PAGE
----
I absolutely love this Modern Love piece, about loving kids and connecting with them but not necessarily wanting your own. Being the creative, unreasonable, anarchy-embracing relative to give a kid space to be a little bit wild? Wonderful.
I had one of those relatives (an aunt, actually) and going to her house was magic. She had all kinds of cool stuff. She let my sister and I run around the neighborhood howling like wolves after dark (“werewolfing,” we called it). She encouraged us to “eat the wind” — to go out and play, to do what felt right, to toss aside caution and reason for just a little while.
Evan James, the Modern Love author, writes:
I like to imagine that my siblings’ children will eventually make as many mistakes in life as the rest of us have. Who knows. But I hope, too, that I can live up to my new role if they do. If my niece eventually runs away from home, cuts off her hair and starts eating psychedelic mushrooms every day, I’ll be there to take her to look at Francis Bacon paintings, let her crash on my couch and listen to her talk about how she kind of wants to move to Berlin.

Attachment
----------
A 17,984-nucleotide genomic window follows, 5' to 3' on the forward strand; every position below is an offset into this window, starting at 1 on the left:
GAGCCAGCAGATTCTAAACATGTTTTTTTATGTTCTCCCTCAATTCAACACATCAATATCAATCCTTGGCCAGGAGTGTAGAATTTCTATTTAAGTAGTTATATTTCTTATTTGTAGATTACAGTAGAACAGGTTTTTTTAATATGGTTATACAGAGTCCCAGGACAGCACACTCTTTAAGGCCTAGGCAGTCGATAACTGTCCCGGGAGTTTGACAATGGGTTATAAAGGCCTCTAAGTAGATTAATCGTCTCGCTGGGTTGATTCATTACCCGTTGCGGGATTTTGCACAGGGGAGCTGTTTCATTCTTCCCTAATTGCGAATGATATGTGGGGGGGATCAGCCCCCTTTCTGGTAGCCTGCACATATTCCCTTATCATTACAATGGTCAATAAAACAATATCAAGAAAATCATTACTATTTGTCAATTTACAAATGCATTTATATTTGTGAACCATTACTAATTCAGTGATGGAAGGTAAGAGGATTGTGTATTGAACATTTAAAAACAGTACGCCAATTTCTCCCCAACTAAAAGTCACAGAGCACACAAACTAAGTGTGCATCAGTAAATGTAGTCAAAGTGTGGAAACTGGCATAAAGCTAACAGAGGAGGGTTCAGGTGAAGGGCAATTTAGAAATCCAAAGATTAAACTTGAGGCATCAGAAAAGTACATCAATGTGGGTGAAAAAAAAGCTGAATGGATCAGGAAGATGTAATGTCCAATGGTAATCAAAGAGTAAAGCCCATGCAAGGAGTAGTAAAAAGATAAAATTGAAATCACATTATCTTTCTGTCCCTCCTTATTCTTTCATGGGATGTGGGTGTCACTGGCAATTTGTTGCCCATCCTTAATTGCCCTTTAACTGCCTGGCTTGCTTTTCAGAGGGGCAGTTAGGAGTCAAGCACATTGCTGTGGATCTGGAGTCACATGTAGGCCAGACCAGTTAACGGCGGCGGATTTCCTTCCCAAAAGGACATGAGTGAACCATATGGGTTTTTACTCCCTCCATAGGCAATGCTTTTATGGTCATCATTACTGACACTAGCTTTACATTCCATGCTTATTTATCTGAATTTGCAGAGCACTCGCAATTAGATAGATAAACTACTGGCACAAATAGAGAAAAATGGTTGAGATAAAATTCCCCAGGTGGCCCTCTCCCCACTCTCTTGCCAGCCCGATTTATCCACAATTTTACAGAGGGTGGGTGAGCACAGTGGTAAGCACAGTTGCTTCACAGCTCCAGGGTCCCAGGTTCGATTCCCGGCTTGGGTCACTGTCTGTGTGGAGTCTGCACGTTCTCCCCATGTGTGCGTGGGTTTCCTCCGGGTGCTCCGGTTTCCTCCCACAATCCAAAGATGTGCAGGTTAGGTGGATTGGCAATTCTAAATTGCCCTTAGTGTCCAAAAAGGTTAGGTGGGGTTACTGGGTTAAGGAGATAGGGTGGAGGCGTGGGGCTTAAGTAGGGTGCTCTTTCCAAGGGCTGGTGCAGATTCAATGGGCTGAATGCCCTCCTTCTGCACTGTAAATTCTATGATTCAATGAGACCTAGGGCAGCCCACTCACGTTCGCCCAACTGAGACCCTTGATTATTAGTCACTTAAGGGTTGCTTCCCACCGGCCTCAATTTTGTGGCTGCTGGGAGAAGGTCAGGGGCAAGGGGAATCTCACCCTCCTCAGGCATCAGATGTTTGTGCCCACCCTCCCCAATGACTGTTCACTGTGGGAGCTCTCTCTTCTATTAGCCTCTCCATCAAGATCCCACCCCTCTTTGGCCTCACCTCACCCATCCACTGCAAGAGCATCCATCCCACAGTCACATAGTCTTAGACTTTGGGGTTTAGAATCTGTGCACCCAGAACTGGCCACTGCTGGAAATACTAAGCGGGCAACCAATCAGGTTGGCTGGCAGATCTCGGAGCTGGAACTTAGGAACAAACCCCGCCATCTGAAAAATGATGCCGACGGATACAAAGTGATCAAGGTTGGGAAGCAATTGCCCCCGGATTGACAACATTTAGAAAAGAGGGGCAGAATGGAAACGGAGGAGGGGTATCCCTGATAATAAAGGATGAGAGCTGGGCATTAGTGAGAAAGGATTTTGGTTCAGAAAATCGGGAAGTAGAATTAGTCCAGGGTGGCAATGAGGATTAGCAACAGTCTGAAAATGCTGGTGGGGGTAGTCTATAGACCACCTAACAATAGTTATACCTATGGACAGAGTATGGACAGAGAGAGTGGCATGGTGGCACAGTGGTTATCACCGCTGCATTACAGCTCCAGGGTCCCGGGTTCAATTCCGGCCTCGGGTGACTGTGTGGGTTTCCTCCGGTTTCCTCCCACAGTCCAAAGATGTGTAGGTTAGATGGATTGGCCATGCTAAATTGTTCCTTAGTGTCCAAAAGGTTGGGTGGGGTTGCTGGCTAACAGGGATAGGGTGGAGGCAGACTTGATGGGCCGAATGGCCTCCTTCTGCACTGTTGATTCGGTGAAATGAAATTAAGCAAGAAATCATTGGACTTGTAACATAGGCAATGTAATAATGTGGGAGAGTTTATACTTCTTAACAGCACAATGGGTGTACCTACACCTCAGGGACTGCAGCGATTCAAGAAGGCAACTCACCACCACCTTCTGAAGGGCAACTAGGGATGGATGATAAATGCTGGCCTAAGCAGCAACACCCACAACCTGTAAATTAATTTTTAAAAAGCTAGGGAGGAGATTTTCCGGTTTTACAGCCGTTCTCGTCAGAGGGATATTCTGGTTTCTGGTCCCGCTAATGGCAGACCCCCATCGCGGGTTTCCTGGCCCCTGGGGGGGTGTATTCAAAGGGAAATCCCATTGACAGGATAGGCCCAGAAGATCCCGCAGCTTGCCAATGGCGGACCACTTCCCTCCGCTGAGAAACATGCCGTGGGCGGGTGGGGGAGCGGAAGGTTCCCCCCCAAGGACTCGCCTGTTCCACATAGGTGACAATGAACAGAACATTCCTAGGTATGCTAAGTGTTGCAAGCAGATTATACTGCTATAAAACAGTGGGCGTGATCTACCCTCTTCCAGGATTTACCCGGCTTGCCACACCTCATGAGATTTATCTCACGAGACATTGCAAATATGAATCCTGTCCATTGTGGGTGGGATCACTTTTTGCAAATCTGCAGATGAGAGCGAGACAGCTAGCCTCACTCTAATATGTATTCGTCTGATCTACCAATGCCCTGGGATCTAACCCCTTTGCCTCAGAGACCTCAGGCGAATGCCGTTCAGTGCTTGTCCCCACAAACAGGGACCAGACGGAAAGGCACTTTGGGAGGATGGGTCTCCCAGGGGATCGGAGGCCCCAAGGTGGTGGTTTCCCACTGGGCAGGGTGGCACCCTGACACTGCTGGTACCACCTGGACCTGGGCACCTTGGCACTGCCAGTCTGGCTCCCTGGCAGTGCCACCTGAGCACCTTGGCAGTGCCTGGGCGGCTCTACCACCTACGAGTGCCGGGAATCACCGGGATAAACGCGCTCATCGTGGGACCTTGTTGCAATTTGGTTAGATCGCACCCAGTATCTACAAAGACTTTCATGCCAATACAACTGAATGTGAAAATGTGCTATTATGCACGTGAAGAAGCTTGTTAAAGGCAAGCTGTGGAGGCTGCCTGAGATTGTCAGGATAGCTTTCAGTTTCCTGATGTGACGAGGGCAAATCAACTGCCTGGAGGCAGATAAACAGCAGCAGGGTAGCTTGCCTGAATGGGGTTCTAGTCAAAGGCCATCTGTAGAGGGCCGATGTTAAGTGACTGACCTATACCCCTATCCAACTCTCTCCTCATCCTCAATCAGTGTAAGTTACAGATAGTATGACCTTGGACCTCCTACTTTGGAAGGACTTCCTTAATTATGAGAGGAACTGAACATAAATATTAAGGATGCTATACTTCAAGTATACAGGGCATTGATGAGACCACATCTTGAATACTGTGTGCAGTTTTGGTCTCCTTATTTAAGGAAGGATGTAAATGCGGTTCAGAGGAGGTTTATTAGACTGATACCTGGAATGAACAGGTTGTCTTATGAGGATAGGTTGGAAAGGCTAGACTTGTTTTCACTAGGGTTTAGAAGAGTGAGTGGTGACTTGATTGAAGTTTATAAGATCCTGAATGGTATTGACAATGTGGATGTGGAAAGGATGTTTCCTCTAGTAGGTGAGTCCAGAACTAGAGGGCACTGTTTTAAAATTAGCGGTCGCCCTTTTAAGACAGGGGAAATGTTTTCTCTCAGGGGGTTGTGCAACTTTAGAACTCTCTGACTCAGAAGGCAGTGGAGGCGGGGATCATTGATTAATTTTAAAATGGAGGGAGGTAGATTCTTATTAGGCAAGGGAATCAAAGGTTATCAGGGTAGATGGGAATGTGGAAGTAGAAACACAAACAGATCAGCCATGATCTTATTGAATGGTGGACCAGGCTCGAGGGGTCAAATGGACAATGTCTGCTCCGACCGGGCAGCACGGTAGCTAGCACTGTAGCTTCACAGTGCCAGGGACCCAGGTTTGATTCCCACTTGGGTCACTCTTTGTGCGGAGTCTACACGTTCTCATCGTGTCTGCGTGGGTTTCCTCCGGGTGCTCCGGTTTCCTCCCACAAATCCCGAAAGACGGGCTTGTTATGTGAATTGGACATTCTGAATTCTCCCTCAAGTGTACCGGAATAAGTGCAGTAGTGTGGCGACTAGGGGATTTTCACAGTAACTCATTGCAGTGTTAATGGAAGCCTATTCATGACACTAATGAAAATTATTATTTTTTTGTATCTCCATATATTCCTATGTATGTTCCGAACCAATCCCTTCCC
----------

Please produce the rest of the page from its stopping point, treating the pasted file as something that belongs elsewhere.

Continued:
Likewise, if my nephew — fat little question mark that he is at present — finds himself plunged into existential crisis in his mid-20s, I’ll be there. “Of course you should drop out of Harvard Business School and travel the world in a rickety schooner with three people you just met,” I’ll say. “What are you waiting for?” Most parents are stuck being the voice of reason; it’s the luck of the solitary gay uncle that he gets to be the voice of creative anarchy.
Of course, my niece and nephew may become C.F.O.’s, gastroenterologists or personal injury lawyers. They might just decide they love the suburbs, marry young and find themselves wealthy, healthy and happy as clams. In which case, watch out, kids: it’ll be me coming to stay on your couch.